The Handmaid’s Tale” by Margaret Atwood.  I remember buying my secondhand copy from the castle of books in Hay-On-Wye, same town where I collected a couple beat-up pulps and Neil Gaiman’s “The Eternals.”  “The Eternals” has been read three times since then – everything else, zero.  I’ve even read Atwood’s newest, “The Year of the Flood,” and still not “Handmaid’s Tale.”

Never Let Me Go” by Kazuo Ishiguro. This one was made into a movie this year, and by all accounts it’s a beautifully shocking soft sci-fi novel with a good twist. 

All right, that looks like a pretty good list.  What’s on your reading list for this year?  Have I made any egregious omissions?


4 thoughts on “Resolve to Read 2011

  1. 1) How are you liking Mieville? I really, really wanted to like Kraken, but I couldn’t get past the first 100 pages…
    2) I LOVE North and South!!! If we lived near each other I’d loan you my copy. I also adore the BBC version, and now have to watch Robin Hood so I can see more of Mr. Thornton.
    3) Jane Eyre is fantastic, and I think you’ll love the language of the text (gorgeously dark phrasings)
    4) I grew up where The Handmaid’s Tale takes place, and in my freshman English class in college the professor showed us slides he’d taken of the same area on a trip to Mass and my friend and I were in one of them! Cool, but also sorta creepy.
    5) I also want to read Ishiguro. We should have an online book club.
    6) Have you heard the song/seen the video for “F$#@& Me, Ray Bradbury”? Totally inappropriate, but sorta funny, too.

    • 1) I was totally weirded out at first. “Perdido Street Station” takes place in a fithy, sprawling city, populated by crazy races like bug-headed people and frog-people, and he reminds you every single page how totally gross and awful this city is. It took some getting used to, but the story is actually really intriguing, even though there are two so-far unrelated plots going on. Every time I think I’m not enjoying myself and I don’t want to finish it, I discover that I’ve been reading for an hour and I totally want to know what happens next.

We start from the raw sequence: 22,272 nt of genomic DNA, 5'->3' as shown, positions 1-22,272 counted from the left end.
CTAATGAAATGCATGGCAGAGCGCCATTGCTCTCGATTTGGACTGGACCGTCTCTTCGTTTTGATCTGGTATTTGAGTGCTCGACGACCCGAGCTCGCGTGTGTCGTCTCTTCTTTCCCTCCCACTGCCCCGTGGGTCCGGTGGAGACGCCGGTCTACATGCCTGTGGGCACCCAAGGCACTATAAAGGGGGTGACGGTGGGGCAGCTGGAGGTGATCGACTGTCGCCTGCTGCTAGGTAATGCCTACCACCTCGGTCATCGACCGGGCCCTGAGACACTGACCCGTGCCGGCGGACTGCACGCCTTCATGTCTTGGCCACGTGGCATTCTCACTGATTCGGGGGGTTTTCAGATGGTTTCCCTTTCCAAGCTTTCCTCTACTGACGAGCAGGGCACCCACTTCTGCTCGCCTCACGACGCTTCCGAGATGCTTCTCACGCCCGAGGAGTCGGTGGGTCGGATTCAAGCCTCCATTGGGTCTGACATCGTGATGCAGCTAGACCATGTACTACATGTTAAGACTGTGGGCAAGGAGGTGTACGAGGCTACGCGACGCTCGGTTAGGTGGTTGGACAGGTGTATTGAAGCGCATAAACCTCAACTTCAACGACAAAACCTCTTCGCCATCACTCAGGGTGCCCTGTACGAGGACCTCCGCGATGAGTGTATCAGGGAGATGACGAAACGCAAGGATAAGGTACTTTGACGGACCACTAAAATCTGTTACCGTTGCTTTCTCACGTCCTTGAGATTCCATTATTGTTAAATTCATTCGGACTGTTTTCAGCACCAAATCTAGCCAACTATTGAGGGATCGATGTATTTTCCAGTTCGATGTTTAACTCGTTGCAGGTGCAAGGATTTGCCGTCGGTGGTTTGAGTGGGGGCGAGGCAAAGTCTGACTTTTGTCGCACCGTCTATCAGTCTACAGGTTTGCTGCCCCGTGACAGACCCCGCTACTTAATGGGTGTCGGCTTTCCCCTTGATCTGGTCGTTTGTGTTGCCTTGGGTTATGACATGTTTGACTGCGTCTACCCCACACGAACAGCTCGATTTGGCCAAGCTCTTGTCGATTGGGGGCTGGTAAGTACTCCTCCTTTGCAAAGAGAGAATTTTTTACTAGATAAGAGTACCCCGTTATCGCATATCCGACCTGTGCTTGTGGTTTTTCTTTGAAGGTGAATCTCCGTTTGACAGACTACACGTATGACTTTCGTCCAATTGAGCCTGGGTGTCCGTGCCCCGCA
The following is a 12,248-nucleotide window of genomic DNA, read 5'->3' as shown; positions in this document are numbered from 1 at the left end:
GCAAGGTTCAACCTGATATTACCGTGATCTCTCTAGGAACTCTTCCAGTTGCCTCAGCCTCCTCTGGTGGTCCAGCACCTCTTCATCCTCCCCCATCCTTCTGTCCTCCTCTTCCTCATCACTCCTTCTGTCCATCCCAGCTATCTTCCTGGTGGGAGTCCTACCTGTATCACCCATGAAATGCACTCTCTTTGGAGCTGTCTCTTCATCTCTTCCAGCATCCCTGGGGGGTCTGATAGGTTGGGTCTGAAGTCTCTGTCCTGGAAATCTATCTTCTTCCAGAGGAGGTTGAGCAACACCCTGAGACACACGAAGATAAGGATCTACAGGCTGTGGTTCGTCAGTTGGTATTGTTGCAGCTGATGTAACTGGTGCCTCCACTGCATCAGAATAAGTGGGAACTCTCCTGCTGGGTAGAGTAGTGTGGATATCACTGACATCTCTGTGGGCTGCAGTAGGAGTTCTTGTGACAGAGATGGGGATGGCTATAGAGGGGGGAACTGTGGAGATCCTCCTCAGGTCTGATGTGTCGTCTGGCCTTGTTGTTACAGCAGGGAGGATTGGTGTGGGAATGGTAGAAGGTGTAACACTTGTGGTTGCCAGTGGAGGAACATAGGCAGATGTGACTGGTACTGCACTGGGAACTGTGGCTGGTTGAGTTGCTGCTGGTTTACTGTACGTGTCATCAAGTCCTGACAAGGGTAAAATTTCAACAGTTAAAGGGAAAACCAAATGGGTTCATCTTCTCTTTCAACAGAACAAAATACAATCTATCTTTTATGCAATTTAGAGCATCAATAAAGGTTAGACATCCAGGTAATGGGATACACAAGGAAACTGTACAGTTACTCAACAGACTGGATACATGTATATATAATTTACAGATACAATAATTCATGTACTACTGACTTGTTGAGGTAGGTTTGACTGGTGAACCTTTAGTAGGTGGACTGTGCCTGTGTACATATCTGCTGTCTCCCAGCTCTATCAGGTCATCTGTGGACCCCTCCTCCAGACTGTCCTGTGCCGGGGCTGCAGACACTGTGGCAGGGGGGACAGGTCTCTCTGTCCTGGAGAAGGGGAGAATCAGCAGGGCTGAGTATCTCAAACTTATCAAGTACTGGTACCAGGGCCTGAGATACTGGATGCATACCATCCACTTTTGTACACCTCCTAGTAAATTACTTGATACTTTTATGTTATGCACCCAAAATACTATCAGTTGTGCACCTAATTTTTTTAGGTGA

So, long story short, even though I feel gross and grimy while reading Mieville, I love it.

      2) OMG Thornton. Yum. Did you know he’s going to be Thorin in the Hobbit movie? Peter Jackson is saying he’s going to make the dwarves into sexy action heroes, which frankly sounds bizarre to me, but I’ll take it if it means seeing Richard Armitage more.

      4) Ooh, that is creepy. I didn’t realize it took place in a real city.

      5) We should! We should try to check out copies at the same time. That would be awesome.

      6) I have not seen that, but I think I need to.

  2. The Windup Girl is absolutely fantastic. Kyle was reading it this summer, and I finally got my hands on an epub version through the publisher. I kept thinking of Oryx and Crake throughout, which is another Margaret Atwood book, so if you’re thinking of reading more Atwood and Windup Girl I would add that to your list as well. And I’m actually really surprised you haven’t read Handmaid’s tale yet. However that being said I’m not even remotely familiar with some of the titles you mentioned above, but they sound interesting. I’m going to have to put together my own list of things that I’ve been meaning to read. If only to keep me sort of on track, hah.

    • “Year of the Flood” is a kinda-sorta sequel to “Oryx & Crake,” so I ended up reading a synopsis of it in hopes of getting a better idea of what was going on in “Flood.” (It didn’t help much.) Honestly “Year of the Flood” was a huge letdown, but I’m hoping since “Handmaid” has stuck around for so long, that means it’s better.